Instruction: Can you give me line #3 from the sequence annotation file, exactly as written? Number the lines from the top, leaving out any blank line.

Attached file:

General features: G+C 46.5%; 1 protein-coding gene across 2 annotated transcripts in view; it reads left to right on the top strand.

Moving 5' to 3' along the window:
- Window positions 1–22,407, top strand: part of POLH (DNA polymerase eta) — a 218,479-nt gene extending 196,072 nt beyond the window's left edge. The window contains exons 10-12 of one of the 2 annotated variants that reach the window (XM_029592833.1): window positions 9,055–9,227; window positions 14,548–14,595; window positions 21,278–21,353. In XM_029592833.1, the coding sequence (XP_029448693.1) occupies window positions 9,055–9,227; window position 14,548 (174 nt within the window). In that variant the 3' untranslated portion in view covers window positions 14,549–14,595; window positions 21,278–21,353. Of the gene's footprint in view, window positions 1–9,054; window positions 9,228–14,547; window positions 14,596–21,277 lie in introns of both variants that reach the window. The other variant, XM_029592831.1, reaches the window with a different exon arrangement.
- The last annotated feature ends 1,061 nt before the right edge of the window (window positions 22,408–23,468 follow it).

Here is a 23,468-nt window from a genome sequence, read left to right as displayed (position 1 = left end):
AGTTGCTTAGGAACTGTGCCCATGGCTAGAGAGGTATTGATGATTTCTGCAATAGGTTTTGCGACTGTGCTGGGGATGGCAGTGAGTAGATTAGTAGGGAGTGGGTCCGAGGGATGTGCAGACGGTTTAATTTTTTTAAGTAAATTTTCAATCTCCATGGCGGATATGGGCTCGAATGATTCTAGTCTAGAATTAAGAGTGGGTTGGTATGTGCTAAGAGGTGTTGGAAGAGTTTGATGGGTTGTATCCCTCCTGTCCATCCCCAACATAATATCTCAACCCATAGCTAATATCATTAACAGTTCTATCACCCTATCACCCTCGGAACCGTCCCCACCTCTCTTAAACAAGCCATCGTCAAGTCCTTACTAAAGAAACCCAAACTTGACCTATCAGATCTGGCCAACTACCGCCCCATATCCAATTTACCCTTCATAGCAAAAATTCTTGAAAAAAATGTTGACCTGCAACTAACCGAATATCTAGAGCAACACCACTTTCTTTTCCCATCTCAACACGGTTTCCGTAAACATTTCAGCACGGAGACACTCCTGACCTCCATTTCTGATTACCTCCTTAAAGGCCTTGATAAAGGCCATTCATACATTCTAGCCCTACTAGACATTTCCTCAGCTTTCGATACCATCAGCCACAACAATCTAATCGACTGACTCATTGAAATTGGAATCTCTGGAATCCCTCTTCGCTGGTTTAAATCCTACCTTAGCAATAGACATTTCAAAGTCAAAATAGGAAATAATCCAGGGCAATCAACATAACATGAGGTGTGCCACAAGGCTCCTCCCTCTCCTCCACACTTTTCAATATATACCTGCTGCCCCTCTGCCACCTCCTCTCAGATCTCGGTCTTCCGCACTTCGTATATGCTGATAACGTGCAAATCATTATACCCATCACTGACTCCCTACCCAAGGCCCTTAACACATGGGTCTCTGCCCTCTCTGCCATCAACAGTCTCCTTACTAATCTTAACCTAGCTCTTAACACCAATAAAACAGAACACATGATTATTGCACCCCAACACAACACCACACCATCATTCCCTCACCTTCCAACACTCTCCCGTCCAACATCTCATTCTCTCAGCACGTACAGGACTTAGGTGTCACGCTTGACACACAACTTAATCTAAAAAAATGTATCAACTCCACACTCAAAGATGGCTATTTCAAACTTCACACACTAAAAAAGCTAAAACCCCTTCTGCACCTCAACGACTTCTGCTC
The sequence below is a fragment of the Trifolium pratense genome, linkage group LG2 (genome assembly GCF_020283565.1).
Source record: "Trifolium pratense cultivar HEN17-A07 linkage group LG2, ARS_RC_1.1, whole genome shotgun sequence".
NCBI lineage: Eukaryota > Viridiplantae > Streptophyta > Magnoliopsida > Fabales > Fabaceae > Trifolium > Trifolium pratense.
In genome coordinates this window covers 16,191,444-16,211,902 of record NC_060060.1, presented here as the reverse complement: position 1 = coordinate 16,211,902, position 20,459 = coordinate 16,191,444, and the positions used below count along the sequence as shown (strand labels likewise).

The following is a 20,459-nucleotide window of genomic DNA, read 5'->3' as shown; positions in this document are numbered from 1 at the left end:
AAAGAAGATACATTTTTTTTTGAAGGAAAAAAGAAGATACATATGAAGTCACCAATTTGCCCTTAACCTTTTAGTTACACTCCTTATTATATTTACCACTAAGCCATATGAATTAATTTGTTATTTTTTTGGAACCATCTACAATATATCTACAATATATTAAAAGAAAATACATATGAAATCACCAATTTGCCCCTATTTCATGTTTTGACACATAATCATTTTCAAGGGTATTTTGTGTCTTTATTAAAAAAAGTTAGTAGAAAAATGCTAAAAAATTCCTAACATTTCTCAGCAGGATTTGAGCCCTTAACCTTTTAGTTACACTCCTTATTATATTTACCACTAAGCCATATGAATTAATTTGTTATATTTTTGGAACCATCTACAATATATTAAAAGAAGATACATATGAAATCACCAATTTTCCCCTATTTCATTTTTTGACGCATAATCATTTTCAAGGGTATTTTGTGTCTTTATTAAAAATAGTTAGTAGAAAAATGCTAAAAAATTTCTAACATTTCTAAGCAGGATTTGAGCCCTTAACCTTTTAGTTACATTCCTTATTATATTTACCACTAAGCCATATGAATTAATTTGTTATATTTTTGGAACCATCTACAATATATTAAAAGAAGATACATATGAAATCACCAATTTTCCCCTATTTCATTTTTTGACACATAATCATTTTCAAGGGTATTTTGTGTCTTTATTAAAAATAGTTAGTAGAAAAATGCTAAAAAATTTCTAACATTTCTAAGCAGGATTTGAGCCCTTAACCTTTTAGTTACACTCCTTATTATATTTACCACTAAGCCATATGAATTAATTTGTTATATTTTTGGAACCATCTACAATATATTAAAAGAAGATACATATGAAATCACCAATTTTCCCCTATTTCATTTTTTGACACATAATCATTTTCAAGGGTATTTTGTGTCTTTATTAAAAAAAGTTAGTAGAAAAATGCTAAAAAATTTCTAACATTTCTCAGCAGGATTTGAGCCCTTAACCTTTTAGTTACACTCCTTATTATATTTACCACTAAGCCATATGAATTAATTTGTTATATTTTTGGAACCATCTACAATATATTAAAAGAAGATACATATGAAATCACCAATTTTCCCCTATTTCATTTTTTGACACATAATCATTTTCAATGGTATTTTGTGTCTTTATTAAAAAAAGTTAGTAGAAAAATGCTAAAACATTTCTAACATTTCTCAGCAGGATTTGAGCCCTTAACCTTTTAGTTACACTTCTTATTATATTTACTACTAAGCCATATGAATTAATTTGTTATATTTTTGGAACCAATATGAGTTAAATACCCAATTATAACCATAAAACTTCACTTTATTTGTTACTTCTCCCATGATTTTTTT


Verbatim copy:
- Window positions 1–22,407, top strand: part of POLH (DNA polymerase eta) — a 218,479-nt gene extending 196,072 nt beyond the window's left edge. The window contains exons 10-12 of one of the 2 annotated variants that reach the window (XM_029592833.1): window positions 9,055–9,227; window positions 14,548–14,595; window positions 21,278–21,353. In XM_029592833.1, the coding sequence (XP_029448693.1) occupies window positions 9,055–9,227; window position 14,548 (174 nt within the window). In that variant the 3' untranslated portion in view covers window positions 14,549–14,595; window positions 21,278–21,353. Of the gene's footprint in view, window positions 1–9,054; window positions 9,228–14,547; window positions 14,596–21,277 lie in introns of both variants that reach the window. The other variant, XM_029592831.1, reaches the window with a different exon arrangement.